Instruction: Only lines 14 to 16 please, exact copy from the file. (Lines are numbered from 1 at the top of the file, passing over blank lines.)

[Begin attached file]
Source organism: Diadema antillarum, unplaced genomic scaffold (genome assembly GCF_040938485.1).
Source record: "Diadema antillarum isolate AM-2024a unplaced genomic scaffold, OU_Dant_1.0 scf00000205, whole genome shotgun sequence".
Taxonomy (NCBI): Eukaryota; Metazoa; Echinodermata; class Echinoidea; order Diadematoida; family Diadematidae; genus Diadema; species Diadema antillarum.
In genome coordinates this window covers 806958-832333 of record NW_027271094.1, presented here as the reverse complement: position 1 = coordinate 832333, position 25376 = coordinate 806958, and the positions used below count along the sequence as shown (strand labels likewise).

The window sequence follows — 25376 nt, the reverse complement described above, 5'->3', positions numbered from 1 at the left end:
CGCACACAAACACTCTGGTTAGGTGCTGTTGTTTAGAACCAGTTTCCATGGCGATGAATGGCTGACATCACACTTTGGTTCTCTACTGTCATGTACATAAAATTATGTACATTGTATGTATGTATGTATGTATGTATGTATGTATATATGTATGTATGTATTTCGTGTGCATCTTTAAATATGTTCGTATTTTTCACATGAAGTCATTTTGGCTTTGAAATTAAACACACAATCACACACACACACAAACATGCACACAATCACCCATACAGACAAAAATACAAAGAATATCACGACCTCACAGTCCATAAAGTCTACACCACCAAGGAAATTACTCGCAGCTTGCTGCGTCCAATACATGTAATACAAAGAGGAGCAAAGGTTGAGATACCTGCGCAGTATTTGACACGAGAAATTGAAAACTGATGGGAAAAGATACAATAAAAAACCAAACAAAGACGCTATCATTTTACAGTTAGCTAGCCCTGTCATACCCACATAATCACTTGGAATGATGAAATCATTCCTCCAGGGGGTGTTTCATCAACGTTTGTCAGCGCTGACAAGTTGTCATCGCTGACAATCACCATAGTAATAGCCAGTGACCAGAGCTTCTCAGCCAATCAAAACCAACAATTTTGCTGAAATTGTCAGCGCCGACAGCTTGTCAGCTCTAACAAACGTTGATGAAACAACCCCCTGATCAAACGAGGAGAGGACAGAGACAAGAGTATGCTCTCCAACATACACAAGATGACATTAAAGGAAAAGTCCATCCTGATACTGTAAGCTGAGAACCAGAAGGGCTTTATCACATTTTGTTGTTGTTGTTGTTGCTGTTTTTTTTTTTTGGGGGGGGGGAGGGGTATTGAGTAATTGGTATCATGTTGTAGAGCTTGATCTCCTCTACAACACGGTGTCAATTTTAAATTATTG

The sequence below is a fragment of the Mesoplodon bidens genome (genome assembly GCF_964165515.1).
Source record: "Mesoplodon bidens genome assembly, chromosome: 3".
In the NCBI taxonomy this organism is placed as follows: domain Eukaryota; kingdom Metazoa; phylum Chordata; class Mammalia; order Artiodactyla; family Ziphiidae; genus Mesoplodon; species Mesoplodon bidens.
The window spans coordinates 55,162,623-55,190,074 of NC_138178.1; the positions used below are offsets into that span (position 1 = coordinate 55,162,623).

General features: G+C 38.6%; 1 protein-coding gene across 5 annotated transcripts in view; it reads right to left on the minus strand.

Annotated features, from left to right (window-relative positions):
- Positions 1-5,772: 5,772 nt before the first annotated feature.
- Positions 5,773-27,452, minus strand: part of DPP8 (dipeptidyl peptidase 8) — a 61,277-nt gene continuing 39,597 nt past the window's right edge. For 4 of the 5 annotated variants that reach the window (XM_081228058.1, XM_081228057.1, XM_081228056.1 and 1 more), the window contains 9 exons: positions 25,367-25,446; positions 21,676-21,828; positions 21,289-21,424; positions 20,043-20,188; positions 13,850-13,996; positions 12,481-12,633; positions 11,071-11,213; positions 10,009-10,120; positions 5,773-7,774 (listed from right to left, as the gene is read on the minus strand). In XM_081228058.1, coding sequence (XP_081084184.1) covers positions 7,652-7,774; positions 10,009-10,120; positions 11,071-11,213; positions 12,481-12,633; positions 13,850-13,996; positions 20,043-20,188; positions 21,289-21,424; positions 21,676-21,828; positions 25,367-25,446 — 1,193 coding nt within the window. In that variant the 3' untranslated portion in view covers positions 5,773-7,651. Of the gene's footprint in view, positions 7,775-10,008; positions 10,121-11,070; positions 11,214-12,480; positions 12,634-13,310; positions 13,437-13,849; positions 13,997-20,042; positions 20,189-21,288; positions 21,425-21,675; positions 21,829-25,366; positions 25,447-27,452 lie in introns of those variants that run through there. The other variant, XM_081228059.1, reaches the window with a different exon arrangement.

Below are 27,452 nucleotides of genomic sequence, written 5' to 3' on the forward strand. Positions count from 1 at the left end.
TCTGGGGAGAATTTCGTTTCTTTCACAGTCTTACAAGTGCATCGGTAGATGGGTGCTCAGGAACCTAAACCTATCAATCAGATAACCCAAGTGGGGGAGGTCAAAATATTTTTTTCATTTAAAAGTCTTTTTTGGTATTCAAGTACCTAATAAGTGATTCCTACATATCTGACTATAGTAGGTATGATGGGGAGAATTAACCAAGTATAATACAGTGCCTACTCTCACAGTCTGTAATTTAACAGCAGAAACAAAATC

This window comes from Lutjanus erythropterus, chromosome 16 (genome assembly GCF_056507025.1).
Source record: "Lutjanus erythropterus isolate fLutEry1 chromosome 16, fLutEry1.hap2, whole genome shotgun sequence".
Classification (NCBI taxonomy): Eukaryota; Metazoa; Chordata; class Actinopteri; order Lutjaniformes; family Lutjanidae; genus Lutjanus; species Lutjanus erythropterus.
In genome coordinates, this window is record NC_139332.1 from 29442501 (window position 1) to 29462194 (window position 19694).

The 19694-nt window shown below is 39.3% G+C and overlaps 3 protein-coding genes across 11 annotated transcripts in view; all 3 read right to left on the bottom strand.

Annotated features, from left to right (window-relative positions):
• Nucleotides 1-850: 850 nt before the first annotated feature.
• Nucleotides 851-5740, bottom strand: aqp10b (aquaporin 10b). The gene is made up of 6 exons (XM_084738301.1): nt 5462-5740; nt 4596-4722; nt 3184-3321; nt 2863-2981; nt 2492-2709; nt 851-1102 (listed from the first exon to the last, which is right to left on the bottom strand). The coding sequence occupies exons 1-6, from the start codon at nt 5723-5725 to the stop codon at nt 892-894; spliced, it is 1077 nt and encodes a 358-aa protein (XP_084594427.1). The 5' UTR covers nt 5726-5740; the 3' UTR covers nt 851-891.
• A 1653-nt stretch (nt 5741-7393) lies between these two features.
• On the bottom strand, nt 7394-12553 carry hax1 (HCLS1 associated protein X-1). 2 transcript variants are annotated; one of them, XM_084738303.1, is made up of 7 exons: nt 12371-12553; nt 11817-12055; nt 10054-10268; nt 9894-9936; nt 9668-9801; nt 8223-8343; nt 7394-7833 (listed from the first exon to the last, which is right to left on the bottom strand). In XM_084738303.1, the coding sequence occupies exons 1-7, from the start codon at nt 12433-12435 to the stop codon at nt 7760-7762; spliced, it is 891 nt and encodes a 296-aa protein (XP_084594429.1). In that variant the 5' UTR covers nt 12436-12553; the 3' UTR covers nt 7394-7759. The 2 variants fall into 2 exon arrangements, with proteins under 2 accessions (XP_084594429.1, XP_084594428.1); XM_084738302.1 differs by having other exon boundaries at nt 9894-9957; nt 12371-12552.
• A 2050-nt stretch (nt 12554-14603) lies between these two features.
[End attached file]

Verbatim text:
- Positions 5,773-27,452, minus strand: part of DPP8 (dipeptidyl peptidase 8) — a 61,277-nt gene continuing 39,597 nt past the window's right edge. For 4 of the 5 annotated variants that reach the window (XM_081228058.1, XM_081228057.1, XM_081228056.1 and 1 more), the window contains 9 exons: positions 25,367-25,446; positions 21,676-21,828; positions 21,289-21,424; positions 20,043-20,188; positions 13,850-13,996; positions 12,481-12,633; positions 11,071-11,213; positions 10,009-10,120; positions 5,773-7,774 (listed from right to left, as the gene is read on the minus strand). In XM_081228058.1, coding sequence (XP_081084184.1) covers positions 7,652-7,774; positions 10,009-10,120; positions 11,071-11,213; positions 12,481-12,633; positions 13,850-13,996; positions 20,043-20,188; positions 21,289-21,424; positions 21,676-21,828; positions 25,367-25,446 — 1,193 coding nt within the window. In that variant the 3' untranslated portion in view covers positions 5,773-7,651. Of the gene's footprint in view, positions 7,775-10,008; positions 10,121-11,070; positions 11,214-12,480; positions 12,634-13,310; positions 13,437-13,849; positions 13,997-20,042; positions 20,189-21,288; positions 21,425-21,675; positions 21,829-25,366; positions 25,447-27,452 lie in introns of those variants that run through there. The other variant, XM_081228059.1, reaches the window with a different exon arrangement.

Below are 27,452 nucleotides of genomic sequence, written 5' to 3' on the forward strand. Positions count from 1 at the left end.
TCTGGGGAGAATTTCGTTTCTTTCACAGTCTTACAAGTGCATCGGTAGATGGGTGCTCAGGAACCTAAACCTATCAATCAGATAACCCAAGTGGGGGAGGTCAAAATATTTTTTTCATTTAAAAGTCTTTTTTGGTATTCAAGTACCTAATAAGTGATTCCTACATATCTGACTATAGTAGGTATGATGGGGAGAATTAACCAAGTATAATACAGTGCCTACTCTCACAGTCTGTAATTTAACAGCAGAAACAAAATC